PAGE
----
So far, so good. This week I’ll add a big sunshine, a few puffy clouds and some birds flying in the sky. Maybe a squirrel by the blossoming azaleas.

What you can’t see beneath the cute sheet of paper is the secret airstrip where my force of secret bombers gathers before we embark on secret missions to save the world. No time to lose, men and women. Board your craft and prepare for takeoff.

Godspeed... DD


Quick note: To avoid mucus formation and the resultant throat-clearing that guarantees thunderous pain in the wired sternum, I ingested no milk products to this date. I’ve been a dairy man all my life. Today I mixed two scoops of Bomber Blend in cold water and guzzled it like a wild pig. No mucus, color returned to my face, I felt a warm pump all over and I laughed for no apparent reason, the first time in three weeks. Go figure.

I'm seriously considering the elimination of milk from my diet, maintaining some yogurt and cottage cheese and increasing my already substantial intake of the Bomber Blend. Man against mucus!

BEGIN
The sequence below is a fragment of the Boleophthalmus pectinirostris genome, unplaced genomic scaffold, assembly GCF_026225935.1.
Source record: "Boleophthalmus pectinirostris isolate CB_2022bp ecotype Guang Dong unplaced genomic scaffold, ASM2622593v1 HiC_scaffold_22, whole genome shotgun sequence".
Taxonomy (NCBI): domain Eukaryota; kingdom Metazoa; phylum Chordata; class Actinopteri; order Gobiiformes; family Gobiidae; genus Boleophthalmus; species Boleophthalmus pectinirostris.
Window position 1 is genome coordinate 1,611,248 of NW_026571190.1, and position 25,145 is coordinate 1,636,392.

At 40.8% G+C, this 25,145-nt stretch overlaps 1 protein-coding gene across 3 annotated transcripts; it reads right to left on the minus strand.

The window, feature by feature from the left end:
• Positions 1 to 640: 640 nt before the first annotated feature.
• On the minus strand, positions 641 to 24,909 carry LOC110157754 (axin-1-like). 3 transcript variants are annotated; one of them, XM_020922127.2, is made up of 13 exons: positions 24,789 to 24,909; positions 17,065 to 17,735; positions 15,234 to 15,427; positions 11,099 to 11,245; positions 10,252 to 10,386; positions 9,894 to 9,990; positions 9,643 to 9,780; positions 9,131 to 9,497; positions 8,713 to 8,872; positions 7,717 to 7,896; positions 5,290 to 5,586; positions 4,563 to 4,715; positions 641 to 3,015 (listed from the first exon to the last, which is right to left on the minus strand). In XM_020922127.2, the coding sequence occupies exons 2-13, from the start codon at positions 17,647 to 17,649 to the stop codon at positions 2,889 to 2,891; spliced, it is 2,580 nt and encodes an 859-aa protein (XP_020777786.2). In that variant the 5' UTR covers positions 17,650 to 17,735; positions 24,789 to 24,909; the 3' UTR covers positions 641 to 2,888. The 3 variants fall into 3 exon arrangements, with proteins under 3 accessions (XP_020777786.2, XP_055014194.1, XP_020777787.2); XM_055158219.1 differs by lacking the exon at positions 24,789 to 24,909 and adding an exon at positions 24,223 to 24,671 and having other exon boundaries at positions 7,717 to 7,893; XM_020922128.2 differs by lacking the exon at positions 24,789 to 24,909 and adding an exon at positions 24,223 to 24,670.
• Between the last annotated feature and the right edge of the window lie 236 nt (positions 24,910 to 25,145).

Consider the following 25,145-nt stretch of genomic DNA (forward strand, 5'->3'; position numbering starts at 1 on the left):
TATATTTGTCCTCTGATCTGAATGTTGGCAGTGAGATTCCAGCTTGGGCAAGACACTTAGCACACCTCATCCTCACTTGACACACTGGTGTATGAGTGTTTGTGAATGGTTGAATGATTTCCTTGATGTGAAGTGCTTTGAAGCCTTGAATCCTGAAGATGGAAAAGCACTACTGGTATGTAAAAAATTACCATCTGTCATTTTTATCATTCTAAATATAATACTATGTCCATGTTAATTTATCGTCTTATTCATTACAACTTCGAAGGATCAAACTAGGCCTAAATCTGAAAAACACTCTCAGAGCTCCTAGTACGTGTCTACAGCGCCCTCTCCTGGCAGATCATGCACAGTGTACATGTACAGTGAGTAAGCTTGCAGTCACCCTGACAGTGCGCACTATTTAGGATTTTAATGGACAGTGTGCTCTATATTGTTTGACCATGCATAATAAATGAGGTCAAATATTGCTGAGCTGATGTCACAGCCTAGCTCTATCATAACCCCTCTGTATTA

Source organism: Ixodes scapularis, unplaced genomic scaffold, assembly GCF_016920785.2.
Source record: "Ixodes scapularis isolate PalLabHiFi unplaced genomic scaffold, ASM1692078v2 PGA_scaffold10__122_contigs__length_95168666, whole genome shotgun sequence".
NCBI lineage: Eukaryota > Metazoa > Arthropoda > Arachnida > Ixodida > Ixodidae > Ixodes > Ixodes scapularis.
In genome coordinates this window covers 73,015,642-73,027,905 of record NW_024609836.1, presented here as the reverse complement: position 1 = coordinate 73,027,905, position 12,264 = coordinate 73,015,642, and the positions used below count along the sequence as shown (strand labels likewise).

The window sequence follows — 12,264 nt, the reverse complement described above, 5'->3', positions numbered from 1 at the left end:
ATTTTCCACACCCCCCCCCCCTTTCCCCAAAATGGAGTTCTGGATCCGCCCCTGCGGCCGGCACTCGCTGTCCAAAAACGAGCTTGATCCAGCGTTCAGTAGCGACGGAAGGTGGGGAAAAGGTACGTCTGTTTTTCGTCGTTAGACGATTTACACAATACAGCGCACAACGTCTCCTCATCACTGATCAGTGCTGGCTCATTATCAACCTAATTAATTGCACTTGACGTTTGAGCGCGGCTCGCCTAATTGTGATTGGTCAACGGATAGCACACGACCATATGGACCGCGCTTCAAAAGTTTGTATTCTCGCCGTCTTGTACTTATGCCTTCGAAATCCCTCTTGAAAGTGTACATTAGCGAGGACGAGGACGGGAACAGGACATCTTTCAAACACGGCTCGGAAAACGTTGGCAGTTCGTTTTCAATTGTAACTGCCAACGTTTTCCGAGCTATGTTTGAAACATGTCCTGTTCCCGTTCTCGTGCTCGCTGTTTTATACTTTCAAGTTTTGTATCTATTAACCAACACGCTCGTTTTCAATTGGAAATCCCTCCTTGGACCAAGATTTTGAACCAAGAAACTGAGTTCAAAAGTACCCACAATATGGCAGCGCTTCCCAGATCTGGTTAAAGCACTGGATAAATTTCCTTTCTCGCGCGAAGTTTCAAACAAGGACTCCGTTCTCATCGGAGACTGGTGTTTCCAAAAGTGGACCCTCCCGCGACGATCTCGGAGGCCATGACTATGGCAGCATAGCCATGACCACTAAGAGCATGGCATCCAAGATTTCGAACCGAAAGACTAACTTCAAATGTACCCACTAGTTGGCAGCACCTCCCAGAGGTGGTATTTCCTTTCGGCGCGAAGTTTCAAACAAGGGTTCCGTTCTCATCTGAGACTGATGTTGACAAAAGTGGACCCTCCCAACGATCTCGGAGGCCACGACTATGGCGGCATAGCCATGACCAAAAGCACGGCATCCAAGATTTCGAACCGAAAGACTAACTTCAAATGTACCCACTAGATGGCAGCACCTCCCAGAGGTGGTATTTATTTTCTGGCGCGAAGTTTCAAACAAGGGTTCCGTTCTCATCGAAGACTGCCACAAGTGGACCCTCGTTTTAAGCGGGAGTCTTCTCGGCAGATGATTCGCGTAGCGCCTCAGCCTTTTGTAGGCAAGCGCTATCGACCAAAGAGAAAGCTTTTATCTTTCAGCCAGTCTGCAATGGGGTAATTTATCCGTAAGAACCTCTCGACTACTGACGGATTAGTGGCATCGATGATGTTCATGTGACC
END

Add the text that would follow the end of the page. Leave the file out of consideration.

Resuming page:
IronOnline, our weekly newsletter, has been delivered to mailboxes and shared for eight years.
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Aware of this community relationship, Laree and I do our best to provide the best of everything to make your muscle journey productive, enjoyable and complete: inspiration, motivation, information, instruction, explanation, suggestions and advice in muscle and might, exercise and nutrition, attitude and behavior.
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Enjoy and trust them.